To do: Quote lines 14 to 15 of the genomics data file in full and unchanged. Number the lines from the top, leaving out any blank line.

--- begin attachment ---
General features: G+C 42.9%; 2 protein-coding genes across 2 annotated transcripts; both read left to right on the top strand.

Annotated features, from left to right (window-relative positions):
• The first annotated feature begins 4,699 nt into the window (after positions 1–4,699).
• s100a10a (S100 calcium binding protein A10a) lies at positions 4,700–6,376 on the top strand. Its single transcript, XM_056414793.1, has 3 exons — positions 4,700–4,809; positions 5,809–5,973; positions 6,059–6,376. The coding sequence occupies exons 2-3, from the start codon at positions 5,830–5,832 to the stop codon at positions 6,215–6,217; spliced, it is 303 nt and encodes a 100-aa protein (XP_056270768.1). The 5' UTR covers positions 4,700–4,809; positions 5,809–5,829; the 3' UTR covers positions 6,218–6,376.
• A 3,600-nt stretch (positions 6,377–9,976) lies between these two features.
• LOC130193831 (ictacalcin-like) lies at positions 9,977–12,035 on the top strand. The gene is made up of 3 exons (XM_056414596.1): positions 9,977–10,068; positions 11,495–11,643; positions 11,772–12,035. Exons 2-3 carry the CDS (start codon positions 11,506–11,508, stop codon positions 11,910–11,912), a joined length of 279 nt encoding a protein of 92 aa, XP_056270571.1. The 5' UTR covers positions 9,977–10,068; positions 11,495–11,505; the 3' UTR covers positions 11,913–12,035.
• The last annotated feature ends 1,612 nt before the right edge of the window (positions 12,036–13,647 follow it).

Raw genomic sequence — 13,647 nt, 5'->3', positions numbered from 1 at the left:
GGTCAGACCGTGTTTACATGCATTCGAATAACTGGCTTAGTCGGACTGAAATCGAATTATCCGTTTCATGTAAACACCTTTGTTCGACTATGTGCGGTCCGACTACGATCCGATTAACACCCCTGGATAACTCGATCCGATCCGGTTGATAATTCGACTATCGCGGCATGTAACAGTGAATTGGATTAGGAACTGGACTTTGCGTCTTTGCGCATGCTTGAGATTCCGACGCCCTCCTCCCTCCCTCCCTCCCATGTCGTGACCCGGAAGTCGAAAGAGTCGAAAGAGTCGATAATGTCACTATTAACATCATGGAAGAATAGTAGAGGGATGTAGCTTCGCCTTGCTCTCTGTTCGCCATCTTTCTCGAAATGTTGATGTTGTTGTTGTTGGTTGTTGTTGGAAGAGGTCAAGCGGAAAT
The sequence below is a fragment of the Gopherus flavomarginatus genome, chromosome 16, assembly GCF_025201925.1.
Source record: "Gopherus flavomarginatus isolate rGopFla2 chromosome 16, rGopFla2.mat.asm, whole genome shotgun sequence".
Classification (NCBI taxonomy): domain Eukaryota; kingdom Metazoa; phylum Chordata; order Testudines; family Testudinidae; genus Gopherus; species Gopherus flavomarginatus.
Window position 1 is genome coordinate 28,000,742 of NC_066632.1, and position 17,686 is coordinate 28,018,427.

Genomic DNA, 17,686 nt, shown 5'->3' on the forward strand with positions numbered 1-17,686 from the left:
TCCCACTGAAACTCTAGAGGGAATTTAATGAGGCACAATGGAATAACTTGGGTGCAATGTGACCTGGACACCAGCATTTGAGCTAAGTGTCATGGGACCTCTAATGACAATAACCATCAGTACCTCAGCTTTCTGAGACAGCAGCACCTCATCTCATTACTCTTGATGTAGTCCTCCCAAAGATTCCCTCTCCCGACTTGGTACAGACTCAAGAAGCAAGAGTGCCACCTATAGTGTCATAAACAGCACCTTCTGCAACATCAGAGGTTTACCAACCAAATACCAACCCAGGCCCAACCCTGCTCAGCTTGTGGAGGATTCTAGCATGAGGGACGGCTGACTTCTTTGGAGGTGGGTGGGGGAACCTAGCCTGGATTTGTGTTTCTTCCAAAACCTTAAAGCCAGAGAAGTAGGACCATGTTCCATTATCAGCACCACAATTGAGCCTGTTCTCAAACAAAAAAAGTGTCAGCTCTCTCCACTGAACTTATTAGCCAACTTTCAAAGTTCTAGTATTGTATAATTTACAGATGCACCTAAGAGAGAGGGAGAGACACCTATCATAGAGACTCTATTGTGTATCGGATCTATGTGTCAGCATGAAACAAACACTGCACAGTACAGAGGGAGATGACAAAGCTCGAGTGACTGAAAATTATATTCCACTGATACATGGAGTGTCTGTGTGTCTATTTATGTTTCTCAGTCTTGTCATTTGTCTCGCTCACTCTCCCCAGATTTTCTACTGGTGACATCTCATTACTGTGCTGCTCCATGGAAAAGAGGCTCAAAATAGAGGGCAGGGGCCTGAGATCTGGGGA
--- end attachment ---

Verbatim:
Genomic DNA, 17,686 nt, shown 5'->3' on the forward strand with positions numbered 1-17,686 from the left:
TCCCACTGAAACTCTAGAGGGAATTTAATGAGGCACAATGGAATAACTTGGGTGCAATGTGACCTGGACACCAGCATTTGAGCTAAGTGTCATGGGACCTCTAATGACAATAACCATCAGTACCTCAGCTTTCTGAGACAGCAGCACCTCATCTCATTACTCTTGATGTAGTCCTCCCAAAGATTCCCTCTCCCGACTTGGTACAGACTCAAGAAGCAAGAGTGCCACCTATAGTGTCATAAACAGCACCTTCTGCAACATCAGAGGTTTACCAACCAAATACCAACCCAGGCCCAACCCTGCTCAGCTTGTGGAGGATTCTAGCATGAGGGACGGCTGACTTCTTTGGAGGTGGGTGGGGGAACCTAGCCTGGATTTGTGTTTCTTCCAAAACCTTAAAGCCAGAGAAGTAGGACCATGTTCCATTATCAGCACCACAATTGAGCCTGTTCTCAAACAAAAAAAGTGTCAGCTCTCTCCACTGAACTTATTAGCCAACTTTCAAAGTTCTAGTATTGTATAATTTACAGATGCACCTAAGAGAGAGGGAGAGACACCTATCATAGAGACTCTATTGTGTATCGGATCTATGTGTCAGCATGAAACAAACACTGCACAGTACAGAGGGAGATGACAAAGCTCGAGTGACTGAAAATTATATTCCACTGATACATGGAGTGTCTGTGTGTCTATTTATGTTTCTCAGTCTTGTCATTTGTCTCGCTCACTCTCCCCAGATTTTCTACTGGTGACATCTCATTACTGTGCTGCTCCATGGAAAAGAGGCTCAAAATAGAGGGCAGGGGCCTGAGATCTGGGGA